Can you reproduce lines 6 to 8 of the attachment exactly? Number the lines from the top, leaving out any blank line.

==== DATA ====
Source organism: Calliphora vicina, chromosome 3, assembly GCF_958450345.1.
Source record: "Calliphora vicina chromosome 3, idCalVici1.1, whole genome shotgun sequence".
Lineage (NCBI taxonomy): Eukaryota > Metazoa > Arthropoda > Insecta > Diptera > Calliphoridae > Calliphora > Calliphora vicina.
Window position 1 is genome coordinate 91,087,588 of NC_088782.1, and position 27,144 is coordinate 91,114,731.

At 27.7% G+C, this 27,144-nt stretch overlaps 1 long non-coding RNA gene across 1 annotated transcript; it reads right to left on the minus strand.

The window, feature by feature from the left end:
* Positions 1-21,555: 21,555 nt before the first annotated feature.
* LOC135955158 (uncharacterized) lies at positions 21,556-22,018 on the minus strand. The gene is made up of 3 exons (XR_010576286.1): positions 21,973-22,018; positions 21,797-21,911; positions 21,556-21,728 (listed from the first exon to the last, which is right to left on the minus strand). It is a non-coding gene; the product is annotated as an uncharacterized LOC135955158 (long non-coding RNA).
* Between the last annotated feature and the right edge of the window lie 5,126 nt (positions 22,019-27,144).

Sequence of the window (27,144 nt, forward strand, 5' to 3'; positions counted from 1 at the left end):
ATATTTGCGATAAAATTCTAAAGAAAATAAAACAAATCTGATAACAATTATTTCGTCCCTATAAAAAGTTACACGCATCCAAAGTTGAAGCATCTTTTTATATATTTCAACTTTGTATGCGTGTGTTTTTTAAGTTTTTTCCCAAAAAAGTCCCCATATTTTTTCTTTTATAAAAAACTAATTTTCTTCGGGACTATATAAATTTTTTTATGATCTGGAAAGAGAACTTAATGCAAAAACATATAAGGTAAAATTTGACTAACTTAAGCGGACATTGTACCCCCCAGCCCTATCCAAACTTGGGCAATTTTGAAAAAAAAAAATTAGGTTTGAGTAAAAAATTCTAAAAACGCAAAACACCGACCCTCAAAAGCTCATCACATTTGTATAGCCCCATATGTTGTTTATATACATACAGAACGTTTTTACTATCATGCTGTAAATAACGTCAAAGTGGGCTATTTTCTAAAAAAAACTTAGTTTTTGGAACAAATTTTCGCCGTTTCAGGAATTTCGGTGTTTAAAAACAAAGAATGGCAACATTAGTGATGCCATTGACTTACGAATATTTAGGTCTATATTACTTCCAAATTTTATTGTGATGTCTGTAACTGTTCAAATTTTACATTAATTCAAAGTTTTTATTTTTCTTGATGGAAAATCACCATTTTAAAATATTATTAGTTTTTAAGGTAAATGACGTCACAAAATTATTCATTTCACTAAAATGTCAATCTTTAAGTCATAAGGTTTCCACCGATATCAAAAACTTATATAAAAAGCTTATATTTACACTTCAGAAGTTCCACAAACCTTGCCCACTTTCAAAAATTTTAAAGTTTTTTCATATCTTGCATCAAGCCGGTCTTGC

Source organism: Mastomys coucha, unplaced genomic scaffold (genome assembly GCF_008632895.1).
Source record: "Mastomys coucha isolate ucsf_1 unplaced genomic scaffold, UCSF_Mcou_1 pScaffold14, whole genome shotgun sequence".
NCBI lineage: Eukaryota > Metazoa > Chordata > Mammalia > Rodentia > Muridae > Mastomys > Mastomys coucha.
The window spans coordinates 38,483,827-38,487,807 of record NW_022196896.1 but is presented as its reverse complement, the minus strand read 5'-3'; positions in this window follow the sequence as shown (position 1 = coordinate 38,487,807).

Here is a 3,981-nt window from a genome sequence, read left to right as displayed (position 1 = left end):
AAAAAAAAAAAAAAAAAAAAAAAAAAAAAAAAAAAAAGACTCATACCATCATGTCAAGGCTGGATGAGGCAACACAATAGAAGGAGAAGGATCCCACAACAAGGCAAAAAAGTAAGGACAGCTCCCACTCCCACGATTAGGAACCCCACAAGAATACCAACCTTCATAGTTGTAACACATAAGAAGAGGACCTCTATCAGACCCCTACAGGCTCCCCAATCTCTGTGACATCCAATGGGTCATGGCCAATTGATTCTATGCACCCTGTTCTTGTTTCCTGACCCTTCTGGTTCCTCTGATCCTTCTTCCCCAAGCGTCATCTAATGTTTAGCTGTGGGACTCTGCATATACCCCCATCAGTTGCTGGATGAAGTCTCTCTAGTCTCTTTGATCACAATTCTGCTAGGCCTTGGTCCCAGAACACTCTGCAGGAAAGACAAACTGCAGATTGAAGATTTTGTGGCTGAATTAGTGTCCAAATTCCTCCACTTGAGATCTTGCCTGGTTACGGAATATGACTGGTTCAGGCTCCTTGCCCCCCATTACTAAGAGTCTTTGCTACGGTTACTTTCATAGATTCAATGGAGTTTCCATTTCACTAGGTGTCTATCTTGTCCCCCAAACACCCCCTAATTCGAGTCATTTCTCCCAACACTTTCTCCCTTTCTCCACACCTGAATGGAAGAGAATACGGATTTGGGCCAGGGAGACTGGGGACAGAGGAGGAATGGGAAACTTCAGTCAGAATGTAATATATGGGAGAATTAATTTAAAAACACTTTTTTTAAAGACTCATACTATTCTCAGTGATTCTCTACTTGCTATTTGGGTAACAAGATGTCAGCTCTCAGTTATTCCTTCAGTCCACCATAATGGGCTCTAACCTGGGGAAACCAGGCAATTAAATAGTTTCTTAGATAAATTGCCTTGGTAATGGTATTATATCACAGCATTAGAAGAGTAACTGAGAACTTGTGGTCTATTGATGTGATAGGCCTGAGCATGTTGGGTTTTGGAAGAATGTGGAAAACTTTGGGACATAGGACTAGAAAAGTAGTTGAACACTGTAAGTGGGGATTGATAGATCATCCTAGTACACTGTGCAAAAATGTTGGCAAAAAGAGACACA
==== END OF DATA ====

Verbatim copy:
The window, feature by feature from the left end:
* Positions 1-21,555: 21,555 nt before the first annotated feature.
* LOC135955158 (uncharacterized) lies at positions 21,556-22,018 on the minus strand. The gene is made up of 3 exons (XR_010576286.1): positions 21,973-22,018; positions 21,797-21,911; positions 21,556-21,728 (listed from the first exon to the last, which is right to left on the minus strand). It is a non-coding gene; the product is annotated as an uncharacterized LOC135955158 (long non-coding RNA).